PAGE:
Documenting the Canary District, formerly the 2015 Pan Am Village

In the summer of 2015, Toronto hosted the Pan American Games (the 2015 PanAm Games). Similarly to the Olympics, the competition features summer sports. The city had to build some infrastructure for the games, including an Athletes Village.

It was an ambitious project: east of downtown, the Athletes Village was to be built from the ground up. The project was well handled, as the village was set to become a new neighbourhood after the games, with condos, affordable housing, shops, a YMCA community centre and a new building for George Brown College.

The team involved was huge. The project was developed by Waterfront Toronto and DundeeKilmer (Dream)and built by EllisDon. The main architects were architectsAllianceMJM ArchitectsKPMB Architects and Daoust Lestage Architects.

After the games, it took about a year for the entire neighbourhood, now dubbed Canary District, to be fully complete. Last fall, I took some time to capture the various buildings of the Canary District, as it is not every day that an entirely new neighbourhood emerges. I photographed the 6 buildings, as well as a few art installations that are in the area. 

When you reach the Canary district, you first come upon the YMCA building, with the heritage brick building next to it. In front of the building is a streetcar stop, a new line created to reach the neighbourhood. Adjacent to the YMCA, the new building of the George Brown College has a very distinctive architecture. The colors on the columns were not part of the original architecture.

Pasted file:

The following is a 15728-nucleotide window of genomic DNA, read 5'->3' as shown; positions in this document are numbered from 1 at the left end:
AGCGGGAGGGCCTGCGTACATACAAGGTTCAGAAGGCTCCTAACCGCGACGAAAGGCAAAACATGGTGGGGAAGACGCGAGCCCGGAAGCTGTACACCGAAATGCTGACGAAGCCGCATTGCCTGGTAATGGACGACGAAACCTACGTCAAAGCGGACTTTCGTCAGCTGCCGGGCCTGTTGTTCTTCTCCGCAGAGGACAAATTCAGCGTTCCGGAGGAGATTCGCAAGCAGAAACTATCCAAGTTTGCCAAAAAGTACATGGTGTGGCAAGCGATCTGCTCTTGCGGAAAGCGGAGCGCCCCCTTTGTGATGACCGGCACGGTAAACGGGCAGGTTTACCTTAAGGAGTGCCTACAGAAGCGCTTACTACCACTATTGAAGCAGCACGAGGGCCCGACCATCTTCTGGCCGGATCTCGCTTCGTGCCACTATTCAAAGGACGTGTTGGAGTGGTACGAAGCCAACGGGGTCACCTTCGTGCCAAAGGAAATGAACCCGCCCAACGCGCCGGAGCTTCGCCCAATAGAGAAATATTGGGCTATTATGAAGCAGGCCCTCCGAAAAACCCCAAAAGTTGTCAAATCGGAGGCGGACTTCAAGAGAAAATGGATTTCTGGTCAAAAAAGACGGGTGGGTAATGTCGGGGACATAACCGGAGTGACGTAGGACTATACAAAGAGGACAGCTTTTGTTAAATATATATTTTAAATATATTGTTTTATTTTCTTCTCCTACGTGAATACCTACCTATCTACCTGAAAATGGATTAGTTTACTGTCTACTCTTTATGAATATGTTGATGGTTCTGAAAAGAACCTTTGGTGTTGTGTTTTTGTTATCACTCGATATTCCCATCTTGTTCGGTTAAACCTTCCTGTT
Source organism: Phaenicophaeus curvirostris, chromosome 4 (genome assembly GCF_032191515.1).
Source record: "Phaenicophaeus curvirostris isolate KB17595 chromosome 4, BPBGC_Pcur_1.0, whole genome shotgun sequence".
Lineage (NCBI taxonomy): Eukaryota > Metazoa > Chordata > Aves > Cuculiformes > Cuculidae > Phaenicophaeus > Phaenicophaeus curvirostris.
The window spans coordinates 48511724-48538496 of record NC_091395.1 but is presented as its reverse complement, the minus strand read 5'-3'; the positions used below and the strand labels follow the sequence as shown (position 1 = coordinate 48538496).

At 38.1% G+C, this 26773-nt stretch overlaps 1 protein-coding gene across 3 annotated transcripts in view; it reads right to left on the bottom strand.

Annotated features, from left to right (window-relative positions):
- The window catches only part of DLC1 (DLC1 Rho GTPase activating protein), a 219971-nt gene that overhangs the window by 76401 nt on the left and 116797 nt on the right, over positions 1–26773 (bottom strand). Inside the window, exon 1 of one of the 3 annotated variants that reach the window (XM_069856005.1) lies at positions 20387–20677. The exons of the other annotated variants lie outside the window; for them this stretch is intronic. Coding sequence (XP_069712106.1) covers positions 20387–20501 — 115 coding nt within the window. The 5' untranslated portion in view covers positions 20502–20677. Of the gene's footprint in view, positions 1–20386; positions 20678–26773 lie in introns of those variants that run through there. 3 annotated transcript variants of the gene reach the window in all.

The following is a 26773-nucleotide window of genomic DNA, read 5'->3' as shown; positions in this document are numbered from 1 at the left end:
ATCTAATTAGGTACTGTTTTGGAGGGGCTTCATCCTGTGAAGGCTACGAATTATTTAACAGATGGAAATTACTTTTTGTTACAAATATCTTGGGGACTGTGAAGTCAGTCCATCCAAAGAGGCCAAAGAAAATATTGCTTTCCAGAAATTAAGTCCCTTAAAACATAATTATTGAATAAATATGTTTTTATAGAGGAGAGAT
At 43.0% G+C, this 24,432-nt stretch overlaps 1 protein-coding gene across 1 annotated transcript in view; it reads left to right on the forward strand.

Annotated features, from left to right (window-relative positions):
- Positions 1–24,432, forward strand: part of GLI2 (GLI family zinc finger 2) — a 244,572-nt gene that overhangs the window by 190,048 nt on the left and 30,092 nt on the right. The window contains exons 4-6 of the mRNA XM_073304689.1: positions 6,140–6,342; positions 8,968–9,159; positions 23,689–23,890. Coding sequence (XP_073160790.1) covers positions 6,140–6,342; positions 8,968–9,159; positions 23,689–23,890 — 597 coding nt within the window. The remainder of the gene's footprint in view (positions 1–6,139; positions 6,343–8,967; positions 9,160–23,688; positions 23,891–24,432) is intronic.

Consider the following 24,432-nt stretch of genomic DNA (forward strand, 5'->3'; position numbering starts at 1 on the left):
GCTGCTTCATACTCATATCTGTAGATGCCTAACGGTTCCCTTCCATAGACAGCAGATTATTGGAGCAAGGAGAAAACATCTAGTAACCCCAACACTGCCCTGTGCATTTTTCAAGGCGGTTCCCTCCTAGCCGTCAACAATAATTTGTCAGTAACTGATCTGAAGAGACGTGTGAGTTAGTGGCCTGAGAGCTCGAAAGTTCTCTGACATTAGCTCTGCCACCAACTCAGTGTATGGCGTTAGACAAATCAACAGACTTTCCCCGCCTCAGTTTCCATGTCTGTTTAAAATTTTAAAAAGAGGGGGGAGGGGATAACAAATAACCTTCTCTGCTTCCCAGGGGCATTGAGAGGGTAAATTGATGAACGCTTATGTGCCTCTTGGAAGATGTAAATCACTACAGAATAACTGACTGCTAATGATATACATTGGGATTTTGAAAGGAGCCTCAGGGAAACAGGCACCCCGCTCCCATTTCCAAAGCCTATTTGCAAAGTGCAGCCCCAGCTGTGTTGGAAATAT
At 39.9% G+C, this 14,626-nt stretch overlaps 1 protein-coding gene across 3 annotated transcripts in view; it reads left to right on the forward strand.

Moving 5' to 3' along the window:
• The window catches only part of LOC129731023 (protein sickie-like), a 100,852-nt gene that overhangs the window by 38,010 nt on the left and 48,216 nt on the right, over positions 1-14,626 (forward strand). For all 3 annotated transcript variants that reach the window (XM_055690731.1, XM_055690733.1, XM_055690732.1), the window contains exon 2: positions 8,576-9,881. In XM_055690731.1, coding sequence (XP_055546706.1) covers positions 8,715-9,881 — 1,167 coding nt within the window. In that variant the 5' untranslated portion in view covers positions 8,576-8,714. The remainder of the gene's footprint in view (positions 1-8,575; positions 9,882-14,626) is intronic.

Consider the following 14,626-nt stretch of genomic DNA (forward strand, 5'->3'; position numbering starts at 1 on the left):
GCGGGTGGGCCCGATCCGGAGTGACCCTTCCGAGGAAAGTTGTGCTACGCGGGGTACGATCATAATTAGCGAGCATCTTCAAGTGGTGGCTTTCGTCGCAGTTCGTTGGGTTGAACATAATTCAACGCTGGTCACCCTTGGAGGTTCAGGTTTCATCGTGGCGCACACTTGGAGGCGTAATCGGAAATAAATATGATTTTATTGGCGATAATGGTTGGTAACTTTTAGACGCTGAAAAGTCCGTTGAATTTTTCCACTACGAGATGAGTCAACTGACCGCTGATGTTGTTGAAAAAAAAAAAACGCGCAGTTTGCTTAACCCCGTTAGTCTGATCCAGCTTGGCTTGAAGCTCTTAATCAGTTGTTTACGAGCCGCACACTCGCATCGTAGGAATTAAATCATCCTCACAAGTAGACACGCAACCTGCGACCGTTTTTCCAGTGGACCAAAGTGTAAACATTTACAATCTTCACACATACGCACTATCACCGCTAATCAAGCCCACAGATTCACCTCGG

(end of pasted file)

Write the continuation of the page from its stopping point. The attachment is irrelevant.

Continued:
Blocks 15 and 3 are affordable housing units. While a little more simple in terms of architecture, the two buildings have their identity among the neighbourhood.

There are two condominium buildings in the neighbourhood. The Canary Park Condos are on the east end, near the Corktown Commons park. I particularly enjoy the shape and curve of the building.

The Canary District Condos are the last building I photographed. It’s a very long building, with only a few stories.

The Water Guardians, by Jennifer Marman and Daniel Borins with James Khamsi, is a piece that includes playful materials and water fountains.

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The Garden of Future Follies, by Hadley Howes and Maxwell Stephen, is made of 7 sculptures. Each sculpture is a mashup of pieces from different sculptures around Toronto.

 
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Tadashi Kawamata culled lamp posts from yards and depots to compose Untitled. Then arrangement was improvised, instead of a carefully planned structure.

 
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I have many other images of the Canary District, you can see them on Flickr. It is a beautiful new neighbourhood for Toronto residents, a place to live and to visit. A good lessons for Olympic and Pan Am Games organizing cities.